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Gopal Das, Sushma Devi and India’s Pension Reforms

Omkar Goswami


Anyone familiar with India’s demographic trends ought to be in favour of pensions reform. Decline in the death rate over the last few decades has led to a marked increase in the number of people aged 60 and above. There were 76 million such people in 2001 and, according to the UN projections, this is set to explode to over 142 million by 2021. The longer retired people live, the greater is the strain on any pension system.


To be sure, the schemes of the central and state governments, the railways, the myriad public sector undertakings and the armed forces cover a small fraction of our population. Nevertheless, it is huge in numbers. For instance, the pension liability of the Central Government alone has been growing at over 15 per cent per annum. In 2004-05, it will amount to something close to Rs.27,000 crore, or 1.7 per cent of GDP. That excludes the pension liabilities of Indian Railways — where matters are already very grave. With a staff strength of 1.54 million, the Railways already supports 1.13 million pensioners. By 2006-07, pensioners will exceed the number of Railways staff. It is not surprising that pension payout of the Railways accounts for almost 15 per cent of its gross revenues.The situation is worse in the states — because each not only has a bloated bureaucracy but also most don’t have the income to pay salaries leave alone pensions.


Worse still, the existing pensions are based on defined benefit schemes: existing sarkari employees contribute each month, the government puts in its equal bit, and the system assures everyone of a defined, sure-shot return when they retire. Since every such scheme is based on artificially high, untenable rates of interest, the system is like a Ponzi — where states draw out unsustainable amounts out of current contributions to pay pensioners. Clearly, if these were to continue, they would bankrupt the states as well as the centre. International experience uniformly shows that defined benefit schemes are eventually unviable.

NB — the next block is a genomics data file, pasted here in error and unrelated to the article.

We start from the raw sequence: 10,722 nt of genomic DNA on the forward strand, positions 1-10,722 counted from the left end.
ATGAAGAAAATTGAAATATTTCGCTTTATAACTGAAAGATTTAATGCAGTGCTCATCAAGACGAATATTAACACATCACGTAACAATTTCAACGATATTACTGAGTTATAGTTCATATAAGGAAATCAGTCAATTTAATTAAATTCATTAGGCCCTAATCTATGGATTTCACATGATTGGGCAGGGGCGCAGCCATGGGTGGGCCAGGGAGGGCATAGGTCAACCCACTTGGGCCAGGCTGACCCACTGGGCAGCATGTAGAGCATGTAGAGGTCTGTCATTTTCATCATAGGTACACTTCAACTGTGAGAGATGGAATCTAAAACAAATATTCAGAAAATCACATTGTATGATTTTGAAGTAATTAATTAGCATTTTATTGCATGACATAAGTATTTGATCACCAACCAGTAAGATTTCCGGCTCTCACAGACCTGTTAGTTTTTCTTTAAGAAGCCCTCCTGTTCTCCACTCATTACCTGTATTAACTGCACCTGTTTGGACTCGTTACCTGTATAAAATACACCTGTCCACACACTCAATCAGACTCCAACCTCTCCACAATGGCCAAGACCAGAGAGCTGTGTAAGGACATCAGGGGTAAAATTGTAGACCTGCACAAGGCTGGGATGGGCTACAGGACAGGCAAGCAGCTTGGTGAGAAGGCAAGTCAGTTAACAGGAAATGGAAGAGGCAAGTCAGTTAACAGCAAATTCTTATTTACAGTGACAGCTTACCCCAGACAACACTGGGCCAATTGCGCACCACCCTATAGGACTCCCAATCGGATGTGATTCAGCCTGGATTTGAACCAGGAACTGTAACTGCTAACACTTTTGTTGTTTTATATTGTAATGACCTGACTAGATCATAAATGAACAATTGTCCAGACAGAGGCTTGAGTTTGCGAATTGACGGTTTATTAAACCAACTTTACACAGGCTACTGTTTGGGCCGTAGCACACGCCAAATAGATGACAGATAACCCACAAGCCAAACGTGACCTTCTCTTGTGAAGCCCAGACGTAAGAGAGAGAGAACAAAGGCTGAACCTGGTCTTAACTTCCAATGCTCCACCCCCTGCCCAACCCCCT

Therefore, nobody can disagree with the urgent need for pensions reform — and that, going forward, it should a defined contribution and not a defined benefit scheme. My discomfiture is with the way in which the new system is supposed to be structured. Let me explain, and then pose the critique.


As of now, the proposed scheme applies only to new central government employees, and excludes the armed forces, the Railways and the state government. Sooner or later, these  will also be included. Here’s the scheme:


  • From 2004, all new entrants to the central civil service will contribute 10 per cent of their basic and DA, with matching contribution from government; however neither the government nor the pensions administrators will promise an administered interest, or a defined benefit at retirement. That will vary according to  a contributor’s appetite for risk and skills of the pension fund managers.

  • An independent Pensions Regulatory and Development Authority (PRDA) has come into play to regulate the sector. The PRDA will choose a set of pension fund managers.

  • Each contributor will choose a fund manager, and opt for one of three types of pension portfolios — pure equity, pure debt, or a balanced fund — with the proviso to switch from one to another during the life cycle.